IDEAS home Printed from
   My bibliography  Save this article

Neoliberalizing food safety and the 2008 Canadian listeriosis outbreak


  • Ken Hatt


  • Kierstin Hatt



This paper examines evidence regarding neoliberalization of the social organization of Canadian food safety from a series of documents produced in response to the Canadian listeriosis outbreak in 2008. The outbreak is described, then interpreted within a neoliberal context, where: (1) neoliberalism operates as an ideology (2) that enables a socio-political and economic strategy within (3) a project pursued by coalitions seeking to consolidate power through (4) a process of neoliberalization. Following Gramsci’s work on power, it is argued that food safety serves as an attractor, organizing consent within a neoliberal context. Testimony before a parliamentary subcommittee, official reviews, an independent investigation, food inspection records, and media reports have been examined to identify the key factors associated with the outbreak and the process of neoliberalization. The events associated with the outbreak are described first, as activities and practices in organizational settings (governance, sanitation, and production), and secondly, as components in a food production network where consent is organized around food safety. Copyright Springer Science+Business Media B.V. 2012

Suggested Citation

  • Ken Hatt & Kierstin Hatt, 2012. "Neoliberalizing food safety and the 2008 Canadian listeriosis outbreak," Agriculture and Human Values, Springer;The Agriculture, Food, & Human Values Society (AFHVS), vol. 29(1), pages 17-28, March.
  • Handle: RePEc:spr:agrhuv:v:29:y:2012:i:1:p:17-28
    DOI: 10.1007/s10460-011-9317-y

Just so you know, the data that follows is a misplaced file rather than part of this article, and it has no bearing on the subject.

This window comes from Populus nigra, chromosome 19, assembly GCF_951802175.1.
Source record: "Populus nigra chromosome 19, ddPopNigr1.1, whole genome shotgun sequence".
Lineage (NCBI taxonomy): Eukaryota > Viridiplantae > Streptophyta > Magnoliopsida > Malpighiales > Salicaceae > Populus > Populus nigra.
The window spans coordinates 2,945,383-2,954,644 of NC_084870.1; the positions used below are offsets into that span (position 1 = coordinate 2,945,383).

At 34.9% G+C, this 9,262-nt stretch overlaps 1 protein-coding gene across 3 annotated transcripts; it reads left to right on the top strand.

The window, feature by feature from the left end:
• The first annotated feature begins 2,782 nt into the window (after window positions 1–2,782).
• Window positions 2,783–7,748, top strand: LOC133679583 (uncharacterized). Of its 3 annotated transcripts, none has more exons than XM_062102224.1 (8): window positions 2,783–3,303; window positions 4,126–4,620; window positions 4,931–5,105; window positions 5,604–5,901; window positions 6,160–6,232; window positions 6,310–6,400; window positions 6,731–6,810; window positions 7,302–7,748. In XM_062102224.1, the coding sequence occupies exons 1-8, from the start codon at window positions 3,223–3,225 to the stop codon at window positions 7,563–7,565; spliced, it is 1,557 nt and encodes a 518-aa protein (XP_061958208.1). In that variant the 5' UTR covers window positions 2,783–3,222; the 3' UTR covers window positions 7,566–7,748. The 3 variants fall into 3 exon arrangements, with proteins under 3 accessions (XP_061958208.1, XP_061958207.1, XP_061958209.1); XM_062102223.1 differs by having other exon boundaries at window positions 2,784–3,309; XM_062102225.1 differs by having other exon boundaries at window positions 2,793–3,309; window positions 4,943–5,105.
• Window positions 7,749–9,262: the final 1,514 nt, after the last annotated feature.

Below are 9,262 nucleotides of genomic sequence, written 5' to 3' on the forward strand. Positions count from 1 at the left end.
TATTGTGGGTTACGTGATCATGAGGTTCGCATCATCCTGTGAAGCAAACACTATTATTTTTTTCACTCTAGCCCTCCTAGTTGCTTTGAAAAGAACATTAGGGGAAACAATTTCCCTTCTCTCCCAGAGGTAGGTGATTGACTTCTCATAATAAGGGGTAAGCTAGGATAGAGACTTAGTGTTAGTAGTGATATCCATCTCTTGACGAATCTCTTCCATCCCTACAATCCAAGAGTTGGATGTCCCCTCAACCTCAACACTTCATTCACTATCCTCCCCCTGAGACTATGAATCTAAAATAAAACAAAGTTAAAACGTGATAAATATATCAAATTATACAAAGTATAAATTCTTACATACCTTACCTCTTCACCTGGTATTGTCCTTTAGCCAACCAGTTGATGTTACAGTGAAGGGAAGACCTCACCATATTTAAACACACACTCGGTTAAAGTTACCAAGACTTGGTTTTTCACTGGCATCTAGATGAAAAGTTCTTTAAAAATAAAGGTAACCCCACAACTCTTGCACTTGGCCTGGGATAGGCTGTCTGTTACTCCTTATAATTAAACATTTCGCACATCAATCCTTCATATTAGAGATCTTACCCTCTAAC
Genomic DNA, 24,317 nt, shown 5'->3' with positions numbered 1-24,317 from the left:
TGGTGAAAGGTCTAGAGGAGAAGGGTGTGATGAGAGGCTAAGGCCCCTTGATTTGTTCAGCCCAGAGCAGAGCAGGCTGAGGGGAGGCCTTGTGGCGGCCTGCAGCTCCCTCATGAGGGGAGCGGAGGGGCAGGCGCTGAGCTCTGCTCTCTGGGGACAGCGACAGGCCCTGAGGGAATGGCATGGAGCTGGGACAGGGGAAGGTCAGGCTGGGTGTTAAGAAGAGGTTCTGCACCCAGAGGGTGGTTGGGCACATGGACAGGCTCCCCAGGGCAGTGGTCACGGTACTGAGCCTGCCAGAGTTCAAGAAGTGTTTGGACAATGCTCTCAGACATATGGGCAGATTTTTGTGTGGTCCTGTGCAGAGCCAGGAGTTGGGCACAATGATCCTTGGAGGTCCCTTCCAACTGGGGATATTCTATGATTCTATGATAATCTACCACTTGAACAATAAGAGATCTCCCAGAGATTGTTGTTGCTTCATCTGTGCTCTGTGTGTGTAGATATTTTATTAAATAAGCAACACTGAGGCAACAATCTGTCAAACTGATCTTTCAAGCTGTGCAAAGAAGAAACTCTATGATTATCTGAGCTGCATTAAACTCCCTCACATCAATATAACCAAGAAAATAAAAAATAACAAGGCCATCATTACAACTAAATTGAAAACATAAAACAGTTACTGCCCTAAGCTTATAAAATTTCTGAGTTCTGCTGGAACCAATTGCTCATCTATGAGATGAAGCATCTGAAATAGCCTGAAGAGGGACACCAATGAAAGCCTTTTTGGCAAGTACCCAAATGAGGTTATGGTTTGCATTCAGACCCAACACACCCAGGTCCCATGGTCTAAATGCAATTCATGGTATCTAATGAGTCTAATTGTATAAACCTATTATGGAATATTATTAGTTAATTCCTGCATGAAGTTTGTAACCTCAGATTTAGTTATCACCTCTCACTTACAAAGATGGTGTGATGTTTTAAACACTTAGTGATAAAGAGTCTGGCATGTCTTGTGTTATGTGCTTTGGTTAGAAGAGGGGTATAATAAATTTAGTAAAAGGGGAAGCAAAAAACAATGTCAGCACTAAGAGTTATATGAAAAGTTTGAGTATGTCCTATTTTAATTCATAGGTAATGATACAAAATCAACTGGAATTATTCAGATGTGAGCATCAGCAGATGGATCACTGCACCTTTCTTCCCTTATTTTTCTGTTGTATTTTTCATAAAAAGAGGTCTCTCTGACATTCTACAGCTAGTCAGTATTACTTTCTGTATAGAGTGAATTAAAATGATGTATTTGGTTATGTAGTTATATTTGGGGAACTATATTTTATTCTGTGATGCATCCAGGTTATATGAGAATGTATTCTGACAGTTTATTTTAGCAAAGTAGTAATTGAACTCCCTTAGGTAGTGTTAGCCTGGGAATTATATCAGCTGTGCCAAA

Download full text from publisher

    File URL:
    Download Restriction: Access to full text is restricted to subscribers.

    As the access to this document is restricted, you may want to search for a different version of it.

    References listed on IDEAS

    1. Hans-Ulrich Derlien & B. Guy Peters, 2008. "Introduction," Chapters,in: The State at Work, Volume 2, chapter 1 Edward Elgar Publishing.
    Full references (including those not matched with items on IDEAS)


    All material on this site has been provided by the respective publishers and authors. You can help correct errors and omissions. When requesting a correction, please mention this item's handle: RePEc:spr:agrhuv:v:29:y:2012:i:1:p:17-28. See general information about how to correct material in RePEc.

    For technical questions regarding this item, or to correct its authors, title, abstract, bibliographic or download information, contact: (Sonal Shukla) or (Rebekah McClure). General contact details of provider: .

    If you have authored this item and are not yet registered with RePEc, we encourage you to do it here. This allows to link your profile to this item. It also allows you to accept potential citations to this item that we are uncertain about.

    If CitEc recognized a reference but did not link an item in RePEc to it, you can help with this form .

    If you know of missing items citing this one, you can help us creating those links by adding the relevant references in the same way as above, for each refering item. If you are a registered author of this item, you may also want to check the "citations" tab in your RePEc Author Service profile, as there may be some citations waiting for confirmation.

    Please note that corrections may take a couple of weeks to filter through the various RePEc services.

    IDEAS is a RePEc service hosted by the Research Division of the Federal Reserve Bank of St. Louis . RePEc uses bibliographic data supplied by the respective publishers.